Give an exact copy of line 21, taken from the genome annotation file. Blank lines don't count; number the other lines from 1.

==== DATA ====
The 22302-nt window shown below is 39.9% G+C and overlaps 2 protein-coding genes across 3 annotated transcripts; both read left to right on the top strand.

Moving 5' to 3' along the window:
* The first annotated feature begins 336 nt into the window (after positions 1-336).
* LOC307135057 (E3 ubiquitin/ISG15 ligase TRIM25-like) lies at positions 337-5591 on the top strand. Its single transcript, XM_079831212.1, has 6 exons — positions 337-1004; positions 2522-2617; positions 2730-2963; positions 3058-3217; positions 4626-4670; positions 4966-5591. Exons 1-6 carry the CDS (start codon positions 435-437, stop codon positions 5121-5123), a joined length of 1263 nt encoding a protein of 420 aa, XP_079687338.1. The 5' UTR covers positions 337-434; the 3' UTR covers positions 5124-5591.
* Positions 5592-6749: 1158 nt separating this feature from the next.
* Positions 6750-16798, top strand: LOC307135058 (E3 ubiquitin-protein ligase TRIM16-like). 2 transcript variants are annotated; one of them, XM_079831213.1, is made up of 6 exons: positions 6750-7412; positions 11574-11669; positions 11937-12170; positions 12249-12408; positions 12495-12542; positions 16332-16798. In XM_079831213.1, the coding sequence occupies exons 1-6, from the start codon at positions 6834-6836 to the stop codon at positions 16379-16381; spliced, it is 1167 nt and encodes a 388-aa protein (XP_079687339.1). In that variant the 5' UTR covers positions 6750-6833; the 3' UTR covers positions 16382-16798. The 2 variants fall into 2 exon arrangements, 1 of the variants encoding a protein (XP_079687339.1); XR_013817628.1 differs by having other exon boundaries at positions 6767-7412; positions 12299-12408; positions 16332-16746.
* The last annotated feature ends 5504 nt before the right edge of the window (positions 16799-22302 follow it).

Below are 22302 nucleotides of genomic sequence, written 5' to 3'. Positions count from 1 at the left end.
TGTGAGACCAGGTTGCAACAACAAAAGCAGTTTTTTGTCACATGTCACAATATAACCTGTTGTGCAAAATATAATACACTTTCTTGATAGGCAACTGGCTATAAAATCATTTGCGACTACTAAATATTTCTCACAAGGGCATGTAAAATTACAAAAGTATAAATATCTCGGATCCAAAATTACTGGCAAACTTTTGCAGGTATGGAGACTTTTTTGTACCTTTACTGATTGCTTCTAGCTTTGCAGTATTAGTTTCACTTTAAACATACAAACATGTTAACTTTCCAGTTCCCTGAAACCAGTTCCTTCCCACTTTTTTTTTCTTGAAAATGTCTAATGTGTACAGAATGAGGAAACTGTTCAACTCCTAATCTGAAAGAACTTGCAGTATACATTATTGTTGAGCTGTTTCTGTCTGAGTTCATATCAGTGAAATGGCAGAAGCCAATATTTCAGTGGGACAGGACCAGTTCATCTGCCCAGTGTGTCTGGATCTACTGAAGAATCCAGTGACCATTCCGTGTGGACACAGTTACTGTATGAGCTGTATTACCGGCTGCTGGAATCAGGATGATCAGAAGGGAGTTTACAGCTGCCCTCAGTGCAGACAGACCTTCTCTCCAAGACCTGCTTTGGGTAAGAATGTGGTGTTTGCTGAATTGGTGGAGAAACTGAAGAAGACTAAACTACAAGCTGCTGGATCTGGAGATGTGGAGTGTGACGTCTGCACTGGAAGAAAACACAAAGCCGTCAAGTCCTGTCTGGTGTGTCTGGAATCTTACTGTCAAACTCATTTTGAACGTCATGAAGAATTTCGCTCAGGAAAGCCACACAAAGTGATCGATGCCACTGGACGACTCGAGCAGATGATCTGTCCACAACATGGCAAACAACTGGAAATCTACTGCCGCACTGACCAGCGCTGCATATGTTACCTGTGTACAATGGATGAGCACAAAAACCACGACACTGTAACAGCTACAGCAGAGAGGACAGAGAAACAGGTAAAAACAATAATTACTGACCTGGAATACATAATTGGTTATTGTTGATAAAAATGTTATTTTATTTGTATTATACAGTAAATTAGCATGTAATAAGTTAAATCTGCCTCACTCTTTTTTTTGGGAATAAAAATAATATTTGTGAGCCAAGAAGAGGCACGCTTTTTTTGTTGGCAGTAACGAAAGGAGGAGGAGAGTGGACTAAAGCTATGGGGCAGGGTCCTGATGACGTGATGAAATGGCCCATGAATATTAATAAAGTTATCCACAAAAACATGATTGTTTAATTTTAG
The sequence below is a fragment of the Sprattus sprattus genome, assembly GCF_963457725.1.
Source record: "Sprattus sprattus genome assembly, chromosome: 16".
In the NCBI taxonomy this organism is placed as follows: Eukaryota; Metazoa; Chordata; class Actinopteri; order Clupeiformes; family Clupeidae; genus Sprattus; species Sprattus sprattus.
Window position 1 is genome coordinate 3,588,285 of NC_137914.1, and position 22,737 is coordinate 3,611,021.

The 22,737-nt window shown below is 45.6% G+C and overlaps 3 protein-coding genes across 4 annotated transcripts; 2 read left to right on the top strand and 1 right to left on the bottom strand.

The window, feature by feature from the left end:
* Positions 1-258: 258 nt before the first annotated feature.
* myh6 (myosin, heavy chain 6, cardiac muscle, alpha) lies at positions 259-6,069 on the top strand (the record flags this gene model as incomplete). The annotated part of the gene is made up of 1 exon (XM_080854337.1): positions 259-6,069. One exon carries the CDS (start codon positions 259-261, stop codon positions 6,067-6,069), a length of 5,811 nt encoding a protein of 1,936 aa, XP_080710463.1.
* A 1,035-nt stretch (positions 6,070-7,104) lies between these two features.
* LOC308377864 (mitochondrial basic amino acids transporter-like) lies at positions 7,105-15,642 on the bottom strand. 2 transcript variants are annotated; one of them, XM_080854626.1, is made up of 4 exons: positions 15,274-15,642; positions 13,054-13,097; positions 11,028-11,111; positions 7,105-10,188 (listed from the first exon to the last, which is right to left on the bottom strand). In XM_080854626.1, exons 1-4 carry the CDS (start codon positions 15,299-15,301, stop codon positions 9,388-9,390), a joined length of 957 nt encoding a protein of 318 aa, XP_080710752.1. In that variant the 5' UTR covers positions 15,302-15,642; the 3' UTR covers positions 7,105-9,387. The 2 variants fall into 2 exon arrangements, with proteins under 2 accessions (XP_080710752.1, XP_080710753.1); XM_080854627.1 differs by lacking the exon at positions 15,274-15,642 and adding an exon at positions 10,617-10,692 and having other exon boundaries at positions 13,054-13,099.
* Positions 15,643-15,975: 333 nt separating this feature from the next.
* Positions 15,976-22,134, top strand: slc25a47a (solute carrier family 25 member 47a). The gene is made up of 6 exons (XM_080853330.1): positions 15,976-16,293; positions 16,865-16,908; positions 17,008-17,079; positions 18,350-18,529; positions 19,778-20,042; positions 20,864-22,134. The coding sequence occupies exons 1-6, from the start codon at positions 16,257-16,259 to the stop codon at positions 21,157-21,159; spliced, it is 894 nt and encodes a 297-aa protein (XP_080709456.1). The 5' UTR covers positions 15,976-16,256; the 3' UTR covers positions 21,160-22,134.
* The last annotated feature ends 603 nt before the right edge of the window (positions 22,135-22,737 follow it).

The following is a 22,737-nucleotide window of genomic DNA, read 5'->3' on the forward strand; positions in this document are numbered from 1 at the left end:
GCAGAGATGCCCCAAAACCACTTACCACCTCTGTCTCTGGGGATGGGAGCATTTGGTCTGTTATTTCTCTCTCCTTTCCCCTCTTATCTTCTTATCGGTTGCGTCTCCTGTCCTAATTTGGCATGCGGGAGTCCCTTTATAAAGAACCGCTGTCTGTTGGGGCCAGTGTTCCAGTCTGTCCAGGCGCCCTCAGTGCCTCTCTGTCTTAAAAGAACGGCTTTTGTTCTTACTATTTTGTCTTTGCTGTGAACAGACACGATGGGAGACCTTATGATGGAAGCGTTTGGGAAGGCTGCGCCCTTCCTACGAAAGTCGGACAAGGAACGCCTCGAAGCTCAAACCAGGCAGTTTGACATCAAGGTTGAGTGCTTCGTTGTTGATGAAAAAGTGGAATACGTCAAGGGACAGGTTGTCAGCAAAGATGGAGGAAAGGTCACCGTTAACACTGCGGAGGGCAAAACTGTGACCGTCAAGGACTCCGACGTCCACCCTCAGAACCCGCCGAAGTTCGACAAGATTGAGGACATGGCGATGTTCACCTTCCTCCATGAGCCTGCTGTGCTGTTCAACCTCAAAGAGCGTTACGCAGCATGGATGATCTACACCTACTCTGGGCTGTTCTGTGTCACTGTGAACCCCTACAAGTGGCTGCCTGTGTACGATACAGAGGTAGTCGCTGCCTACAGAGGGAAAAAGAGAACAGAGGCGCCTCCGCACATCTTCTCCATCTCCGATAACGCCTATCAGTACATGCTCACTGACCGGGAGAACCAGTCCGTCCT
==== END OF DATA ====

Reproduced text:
* Positions 15,976-22,134, top strand: slc25a47a (solute carrier family 25 member 47a). The gene is made up of 6 exons (XM_080853330.1): positions 15,976-16,293; positions 16,865-16,908; positions 17,008-17,079; positions 18,350-18,529; positions 19,778-20,042; positions 20,864-22,134. The coding sequence occupies exons 1-6, from the start codon at positions 16,257-16,259 to the stop codon at positions 21,157-21,159; spliced, it is 894 nt and encodes a 297-aa protein (XP_080709456.1). The 5' UTR covers positions 15,976-16,256; the 3' UTR covers positions 21,160-22,134.